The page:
God loved Paul and had a plan for his ministry, so much so that in his sovereignty He had the devil himself be the delivery boy of a thorn in the flesh in the form of suffering that Paul would have to endure for the rest of his life. He begged God to take it away. Three times, “Take it away, Lord!” God said no.
Like Jacob had the limp after meeting God, so Paul would have this limp. We don’t know what kind of limp it was. Physical, mental, or emotional it doesn’t matter and that’s what I love about that passage of Scripture because it can apply to any thorn in the flesh that we experience. Please understand that with the strength of Christ, He can accomplish more through us when we have a limp than when we have it all together.
And some of you think well, God can’t use me because I don’t have it all together. You’re thinking wrongly about that. One of the very reasons why he can use you and will use you is because of your limp. We are together, limping through the Christian life. So, stop pretending you have it all together. You know you don’t. And I know I don’t. So, let’s help one another. Let’s suffer together for the glory of God.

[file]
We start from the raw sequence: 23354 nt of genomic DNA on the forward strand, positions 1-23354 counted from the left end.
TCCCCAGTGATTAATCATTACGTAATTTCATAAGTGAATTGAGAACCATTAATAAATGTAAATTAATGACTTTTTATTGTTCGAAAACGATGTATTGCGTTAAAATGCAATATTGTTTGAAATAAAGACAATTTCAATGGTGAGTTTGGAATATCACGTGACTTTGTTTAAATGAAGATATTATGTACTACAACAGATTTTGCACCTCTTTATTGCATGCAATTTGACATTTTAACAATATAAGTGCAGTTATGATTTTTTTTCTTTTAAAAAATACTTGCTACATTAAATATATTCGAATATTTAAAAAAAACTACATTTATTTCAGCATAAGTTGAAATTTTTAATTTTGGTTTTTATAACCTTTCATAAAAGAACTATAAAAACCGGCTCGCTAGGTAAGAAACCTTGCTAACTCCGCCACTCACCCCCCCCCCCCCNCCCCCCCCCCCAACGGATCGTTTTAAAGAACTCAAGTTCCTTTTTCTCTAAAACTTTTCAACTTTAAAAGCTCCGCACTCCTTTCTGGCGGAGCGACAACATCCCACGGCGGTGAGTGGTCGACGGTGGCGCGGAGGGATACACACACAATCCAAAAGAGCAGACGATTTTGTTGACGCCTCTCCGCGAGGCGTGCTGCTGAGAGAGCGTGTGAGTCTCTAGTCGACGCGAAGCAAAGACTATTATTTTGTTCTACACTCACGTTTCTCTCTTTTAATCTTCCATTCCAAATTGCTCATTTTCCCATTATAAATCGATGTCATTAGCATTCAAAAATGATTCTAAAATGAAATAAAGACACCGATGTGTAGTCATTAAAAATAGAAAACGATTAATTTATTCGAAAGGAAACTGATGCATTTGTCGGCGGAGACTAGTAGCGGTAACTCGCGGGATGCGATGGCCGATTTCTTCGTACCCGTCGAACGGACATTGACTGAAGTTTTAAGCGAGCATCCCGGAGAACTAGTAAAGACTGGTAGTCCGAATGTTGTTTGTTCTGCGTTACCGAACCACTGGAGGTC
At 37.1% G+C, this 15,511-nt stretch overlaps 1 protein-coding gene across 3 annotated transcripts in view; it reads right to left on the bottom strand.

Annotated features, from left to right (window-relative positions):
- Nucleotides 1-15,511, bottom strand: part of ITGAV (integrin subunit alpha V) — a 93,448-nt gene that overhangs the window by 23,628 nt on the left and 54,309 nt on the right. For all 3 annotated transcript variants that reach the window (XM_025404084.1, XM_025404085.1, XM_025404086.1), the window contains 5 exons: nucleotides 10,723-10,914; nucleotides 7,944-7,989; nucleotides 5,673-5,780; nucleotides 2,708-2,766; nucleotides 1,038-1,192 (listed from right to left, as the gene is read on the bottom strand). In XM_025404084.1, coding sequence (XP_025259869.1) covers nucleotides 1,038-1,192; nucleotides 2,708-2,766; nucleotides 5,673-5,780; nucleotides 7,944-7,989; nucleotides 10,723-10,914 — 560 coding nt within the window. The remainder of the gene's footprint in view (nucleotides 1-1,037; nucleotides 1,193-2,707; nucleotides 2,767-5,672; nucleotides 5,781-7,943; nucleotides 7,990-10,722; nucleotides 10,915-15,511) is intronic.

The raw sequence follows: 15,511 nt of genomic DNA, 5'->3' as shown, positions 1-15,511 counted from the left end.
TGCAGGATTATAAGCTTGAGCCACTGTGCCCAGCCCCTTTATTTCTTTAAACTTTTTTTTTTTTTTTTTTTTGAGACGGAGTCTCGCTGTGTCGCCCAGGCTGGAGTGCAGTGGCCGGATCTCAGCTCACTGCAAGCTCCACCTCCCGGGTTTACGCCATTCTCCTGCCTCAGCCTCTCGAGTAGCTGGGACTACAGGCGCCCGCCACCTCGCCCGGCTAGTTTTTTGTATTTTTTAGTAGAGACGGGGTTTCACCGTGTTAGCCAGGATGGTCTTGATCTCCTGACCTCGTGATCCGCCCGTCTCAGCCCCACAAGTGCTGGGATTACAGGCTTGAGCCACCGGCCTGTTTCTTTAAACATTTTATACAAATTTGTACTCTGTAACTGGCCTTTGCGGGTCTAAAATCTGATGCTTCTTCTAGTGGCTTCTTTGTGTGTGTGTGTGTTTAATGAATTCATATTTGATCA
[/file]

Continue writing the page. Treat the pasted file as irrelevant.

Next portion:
And through that suffering, God humbles us and therefore makes us more useful to him, Spurgeon said it this way, “Our God takes care always to have security, that if he works a great work by us, we shall not appropriate the glory of it to ourselves.” In other words, if God wants to do a great work through us, He’s going to also do something else so that we don’t take the glory for it.
Spurgeon continues, “He brings us down lower and lower in our own esteem. Some trumpets are so stuffed with self that God cannot blow through them. You may rest quite certain that if God honors a man in public, he takes him aside privately and flogs him well. Otherwise, he would get elevated and proud and God will not have that.”
So, if you want God to use you in ministry in greater and greater ways, you better be honestly prepared for suffering, because that’s how God humbles us and makes us more useful to him. That is the price of ministry. The price of ministry is suffering.